IBA’s ‘Radio REKA’ marks 20th anniversary

Radio REKA, Israel Radio’s foreign language station, was established so Israeli immigrants could hear news and broadcasts in their native languages.

Ethiopian olim (photo credit: Ariel Jerozolimski)
Ethiopian olim
(photo credit: Ariel Jerozolimski)
When Radio REKA, Israel Radio’s foreign language station, a Hebrew acronym for Immigrant Absorption Network and the Hebrew word for background, was established 20 years ago, it was met with mixed reactions.
Many new immigrants who found it difficult to grasp the essentials of Hebrew were thrilled to be able to hear news and other broadcasts in their native languages. Others complained about the time allocations for each language, or the fact that certain languages were omitted.
Some Hebrew language broadcasters were unhappy that a broadcast frequency was given to foreign language transmissions, when there were so many subjects that did not have a platform in regular Hebrew broadcasts.
Others said that immigrants from around the globe would continue to come to Israel and they needed to have the foreign language broadcasts at their disposal until they mastered Hebrew – which some of them have still not.
In view of the fact that Israel Radio’s shortwave foreign language service was being eased out at the time, some predicted a short shelf life for the radio frequency.
But REKA is still here, and on Thursday will celebrate its 20th anniversary, broadcasting neither from Tel Aviv nor Jerusalem, but from a special studio to be set up in the Rami Naim Auditorium in Ashdod, where it will broadcast from noon to 6 p.m. in Russian, Amharic, English, French, Mugrabian and Georgian.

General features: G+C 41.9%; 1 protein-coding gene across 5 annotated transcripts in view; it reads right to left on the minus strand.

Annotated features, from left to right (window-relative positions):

Between 9 and 11 p.m., there will be an entertainment program, with immigrant entertainers and greetings delivered by Foreign Minister Avigdor Lieberman and Immigrant Absorption Minister Sofa Landver, in the presence of Minister for Public Diplomacy and Diaspora Affairs Yuli Edelstein and Jewish Agency chairman Natan Sharansky, who are all immigrants from the former Soviet Union.
Greetings will also be delivered by the leader of the opposition, Tzipi Livni, who, though a Sabra, in the second year of her political career was appointed minister for immigrant absorption.
Aryeh Shaked, the head of Israel Radio, and Yehiel Lasri, the mayor of Ashdod, will also be at the event.
Foreign language broadcasts have been heard on Israel Radio since its inception in 1936 as The Palestine Broadcasting Service, at which time it broadcast in Hebrew, English and Arabic. The late Ruth Connell- Robertson, a long time staff member of The Jerusalem Post, was the first English language broadcaster on PBS.
In 1948, following the establishment of the state, Israel Radio broadcast in English and French over Kol Zion LaGola (The Voice of Zion to the Diaspora). The Broadcasting Authority Law, enacted in 1965, obligated broadcasts to be provided to Diaspora Jewry in additional languages, and also provided for the inclusion of the interests of Israel’s multicultural society in radio broadcasts.
Today, Radio REKA (www.intkolisrael.com) broadcasts in 14 languages. In addition to the abovementioned, the other languages are Tigre, Spanish, Ladino, Romanian, Yiddish, Hungarian, Bukhori and Farsi.
Acknowledging the influence of the media in general in Israel, REKA CEO Shmuel Ben-Zvi asserts that REKA has an even greater influence because it is the most important source of information to those immigrants who don’t understand Hebrew and have no other access to local news. REKA is the bridge between immigrants and Sabras, he said, as well as between residents of Israel and Jewish communities abroad.
And ratings are extremely high. If the IBA, in general, did only half as well as it does with its Russian broadcasts, commercial broadcasting outlets would be out of business. Russian broadcasts have a rating of 75 percent and Amharic and Tigre, which are both Ethiopian languages, have a combined rating of 90%.
REKA symbolizes the essence of public broadcasting, Shaked said. Only a strong public broadcasting network can supply high quality foreign language broadcasts in the languages that radio listeners best understand. This is an area in which the commercial market